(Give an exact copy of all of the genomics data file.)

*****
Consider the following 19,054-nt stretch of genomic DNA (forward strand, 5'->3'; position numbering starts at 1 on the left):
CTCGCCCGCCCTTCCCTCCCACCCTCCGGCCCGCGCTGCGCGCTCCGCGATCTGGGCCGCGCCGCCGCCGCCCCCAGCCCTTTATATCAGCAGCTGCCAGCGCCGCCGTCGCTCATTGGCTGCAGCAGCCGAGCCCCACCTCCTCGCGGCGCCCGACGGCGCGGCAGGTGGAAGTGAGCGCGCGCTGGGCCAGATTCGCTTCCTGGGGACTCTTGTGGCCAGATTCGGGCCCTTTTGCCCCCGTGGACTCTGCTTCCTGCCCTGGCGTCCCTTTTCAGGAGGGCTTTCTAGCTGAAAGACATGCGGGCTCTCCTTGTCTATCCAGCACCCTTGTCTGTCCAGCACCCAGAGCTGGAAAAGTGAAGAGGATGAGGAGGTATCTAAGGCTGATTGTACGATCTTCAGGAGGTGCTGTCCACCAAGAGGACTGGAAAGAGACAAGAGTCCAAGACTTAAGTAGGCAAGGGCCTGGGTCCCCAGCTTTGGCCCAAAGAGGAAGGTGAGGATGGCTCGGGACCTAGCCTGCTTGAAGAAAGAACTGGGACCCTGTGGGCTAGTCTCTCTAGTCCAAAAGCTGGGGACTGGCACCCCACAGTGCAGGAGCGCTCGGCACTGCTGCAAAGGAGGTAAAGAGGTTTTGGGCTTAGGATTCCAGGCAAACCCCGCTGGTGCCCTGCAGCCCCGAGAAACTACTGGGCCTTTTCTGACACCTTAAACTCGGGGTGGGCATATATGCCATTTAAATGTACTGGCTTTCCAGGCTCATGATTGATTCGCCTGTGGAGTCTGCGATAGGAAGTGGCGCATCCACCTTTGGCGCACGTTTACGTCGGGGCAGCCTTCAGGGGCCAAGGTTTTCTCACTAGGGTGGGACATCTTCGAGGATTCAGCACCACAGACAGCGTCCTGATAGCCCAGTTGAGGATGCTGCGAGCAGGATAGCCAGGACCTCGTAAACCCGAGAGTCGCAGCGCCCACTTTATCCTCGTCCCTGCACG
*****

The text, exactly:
Consider the following 19,054-nt stretch of genomic DNA (forward strand, 5'->3'; position numbering starts at 1 on the left):
CTCGCCCGCCCTTCCCTCCCACCCTCCGGCCCGCGCTGCGCGCTCCGCGATCTGGGCCGCGCCGCCGCCGCCCCCAGCCCTTTATATCAGCAGCTGCCAGCGCCGCCGTCGCTCATTGGCTGCAGCAGCCGAGCCCCACCTCCTCGCGGCGCCCGACGGCGCGGCAGGTGGAAGTGAGCGCGCGCTGGGCCAGATTCGCTTCCTGGGGACTCTTGTGGCCAGATTCGGGCCCTTTTGCCCCCGTGGACTCTGCTTCCTGCCCTGGCGTCCCTTTTCAGGAGGGCTTTCTAGCTGAAAGACATGCGGGCTCTCCTTGTCTATCCAGCACCCTTGTCTGTCCAGCACCCAGAGCTGGAAAAGTGAAGAGGATGAGGAGGTATCTAAGGCTGATTGTACGATCTTCAGGAGGTGCTGTCCACCAAGAGGACTGGAAAGAGACAAGAGTCCAAGACTTAAGTAGGCAAGGGCCTGGGTCCCCAGCTTTGGCCCAAAGAGGAAGGTGAGGATGGCTCGGGACCTAGCCTGCTTGAAGAAAGAACTGGGACCCTGTGGGCTAGTCTCTCTAGTCCAAAAGCTGGGGACTGGCACCCCACAGTGCAGGAGCGCTCGGCACTGCTGCAAAGGAGGTAAAGAGGTTTTGGGCTTAGGATTCCAGGCAAACCCCGCTGGTGCCCTGCAGCCCCGAGAAACTACTGGGCCTTTTCTGACACCTTAAACTCGGGGTGGGCATATATGCCATTTAAATGTACTGGCTTTCCAGGCTCATGATTGATTCGCCTGTGGAGTCTGCGATAGGAAGTGGCGCATCCACCTTTGGCGCACGTTTACGTCGGGGCAGCCTTCAGGGGCCAAGGTTTTCTCACTAGGGTGGGACATCTTCGAGGATTCAGCACCACAGACAGCGTCCTGATAGCCCAGTTGAGGATGCTGCGAGCAGGATAGCCAGGACCTCGTAAACCCGAGAGTCGCAGCGCCCACTTTATCCTCGTCCCTGCACG